Why Essential Medical Services need to be protected
Why Essential Medical Services need to be protected
Essential medical services is kind of important in my world. Because I may live a very miserable 48 to 72 hours without Insulin.
Essential medical services really means keeping the person alive. When I first found out I was on insulin for the rest of my life, the experience was pretty bad. I had a trip to the ER, a weekend thinking all was ok, then I went back to the ER and spent five days in the hospital. Day 1 and 2 was in ICU, intubated. All I remember about those five miserable days were a super nice male nurse saying he would take care of me, and my parents coming home from Europe only to jump in the car and drive to the hospital. Because some random virus smoked my pancreas and thyroid. Then learning to give myself shots. Good times.
And my issue with the HHS decision to cut essential medical services is not just about me and my Type 1 peers. It is about my friends who are having babies and who lose guaranteed coverage. Or my friends who have kids with asthma. Inhalers like insulin are really expensive. The ones that actually work are tier 2 or 3, or off formulary. Which means inhaler or pay the electric bill this month. In the current medical system, the cost of meds is too damn high.
I am blessed to have a job with good benefits and be able to connect the underserved with benefits. And I do not speak for my employer. Just wanted to put that out there. This is very personal. The American Diabetes Association issued a press release here.
Today, the American Diabetes Association (ADA) expresses disappointment with the Notice of Benefit and Payment Parameters for 2019, announced on April 9 by the U.S. Department of Health and Human Services (HHS), which moves forward with changes that weaken rules requiring certain health plans to cover a minimum set of “essential health benefits” (EHBs). The changes allow states and health insurers to scale back coverage of EHBs, which include prescription drugs, preventive services, chronic disease management, hospitalization, maternity, and newborn and pediatric care. This final rule allows states to redefine EHBs and/or give insurers flexibility to avoid covering benefits that are necessary for people with pre-existing conditions including diabetes.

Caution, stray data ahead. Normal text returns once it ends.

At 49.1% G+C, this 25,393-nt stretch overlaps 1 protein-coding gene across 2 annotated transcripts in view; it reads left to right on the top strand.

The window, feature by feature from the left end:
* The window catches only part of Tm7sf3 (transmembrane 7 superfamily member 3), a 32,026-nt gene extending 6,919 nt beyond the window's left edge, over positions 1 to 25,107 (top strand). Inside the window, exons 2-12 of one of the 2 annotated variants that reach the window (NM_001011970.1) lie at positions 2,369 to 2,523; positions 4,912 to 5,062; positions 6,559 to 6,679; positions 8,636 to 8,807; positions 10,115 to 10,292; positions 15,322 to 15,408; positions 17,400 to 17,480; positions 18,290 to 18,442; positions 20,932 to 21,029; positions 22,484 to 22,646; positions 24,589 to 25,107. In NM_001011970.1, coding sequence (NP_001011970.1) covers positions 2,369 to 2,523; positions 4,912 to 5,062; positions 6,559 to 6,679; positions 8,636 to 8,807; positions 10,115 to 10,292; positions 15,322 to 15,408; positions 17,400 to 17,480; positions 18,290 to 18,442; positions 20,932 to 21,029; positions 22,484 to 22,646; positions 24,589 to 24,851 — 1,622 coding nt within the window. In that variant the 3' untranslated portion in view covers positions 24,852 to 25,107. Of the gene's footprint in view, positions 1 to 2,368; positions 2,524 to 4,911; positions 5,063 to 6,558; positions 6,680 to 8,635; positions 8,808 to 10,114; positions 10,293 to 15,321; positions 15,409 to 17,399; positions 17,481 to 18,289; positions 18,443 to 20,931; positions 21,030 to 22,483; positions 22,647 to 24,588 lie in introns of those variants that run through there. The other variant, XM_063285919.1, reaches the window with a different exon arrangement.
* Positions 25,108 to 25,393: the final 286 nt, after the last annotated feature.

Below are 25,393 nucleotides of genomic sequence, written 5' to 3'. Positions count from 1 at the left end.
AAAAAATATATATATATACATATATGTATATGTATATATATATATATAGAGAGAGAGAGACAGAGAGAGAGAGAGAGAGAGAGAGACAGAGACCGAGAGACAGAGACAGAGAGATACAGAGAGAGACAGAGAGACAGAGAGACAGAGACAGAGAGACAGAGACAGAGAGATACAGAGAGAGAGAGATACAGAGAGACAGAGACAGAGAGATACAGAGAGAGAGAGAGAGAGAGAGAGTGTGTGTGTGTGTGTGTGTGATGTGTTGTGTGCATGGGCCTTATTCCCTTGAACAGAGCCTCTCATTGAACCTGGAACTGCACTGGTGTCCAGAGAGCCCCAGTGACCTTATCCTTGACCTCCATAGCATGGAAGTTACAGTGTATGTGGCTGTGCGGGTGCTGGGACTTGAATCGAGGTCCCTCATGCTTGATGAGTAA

In other words, insurance does not have to cover essential care. The stuff keeping us alive kind of care. Nice.
Five hundred dollars a month for the pump and supplies. Six thousand dollars a year. With insurance. The cash price is significantly higher. Not including doctor visits, labs done three or four times a year and more. And pumps are replaced about every 3-5 years. They cost between $6,000 and $10,000. Per device. This means living paycheck to paycheck. And hoping the pump is covered. Cash prices are out of control.
So here are my three reasons why essential medical services need to be left alone:
Reason number one: Sane people in both parties agree that medical costs are hellish. And this is not a partisan issue. It is also not the pharmacist at CVS or Kay’s Pharmacy or WalMart driving the prices up. It is manufacturers and a reimbursement system that is ironically one of the most regulated markets out there. Medicaid and Medicare don’t help.
Reason number two: Managing essential medical costs means making hard choices every day. I switch glucometers based on which one my insurance has cut a deal with. And same goes for insulin. If I was underinsured or uninsured, the cost would be something like my annual net income plus. For medication, supplies, lab visits and doctor visits. Just for me.
Earlier this year, drugmakers Eli Lilly and Novo Nordisk boosted their insulin list prices by almost 8 percent. The American Diabetes Association said the average price of insulin nearly tripled between 2002 and 2013.
And the price keeps going up and up for short acting and long acting insulin. Cash prices and prices with insurance are frankly too damn high. IF HHS Secretary Azar does do something to control prices, I will happily retract the ire towards the man. But for now, the fox appears to be running the chicken coop.
Reason number three: This is not Viagra. Or birth control. These are medications literally keeping us alive. Ask a parent with a nut allergic or bee allergic kid where the EpiPen is.
Without making changes to malpractice suits or drug price fixing, simply ending protections for essential medical services is a very bad idea. See, chronic medical conditions are life long and can be managed, but the cost of staying alive makes it harder to manage said condition. Because you are taking less pills or insulin. So the lights stay on and you have a roof over your head. Or you are not getting the inhaler that works best. Or the EpiPen.
“All people living with diabetes should have access to comprehensive health insurance that includes coverage for the care necessary to successfully manage their disease and avoid costly, and life-threatening, complications,” said ADA’s Senior Vice President of Government Affairs and Advocacy LaShawn McIver, MD, MPH. “The changes issued by HHS put Americans with diabetes at risk, and it is our mission to continue to advocate on their behalf. ADA is committed to continuing our advocacy work at the state level to maintain or improve, not reduce, coverage of essential health benefits for people with diabetes across the country.”
The key phrase is “have access to.” This is not single payer. This is not universal health care. It is as simple as being able to afford medication. Do I want the FDA to do their job and reign in insulin costs? You can bet your life (I am betting mine) on that. Do I want insurance reform? Absolutely, and I want to see something happen with cost of medications and supplies that actually works. And lasts more than a press conference. Both parties own this.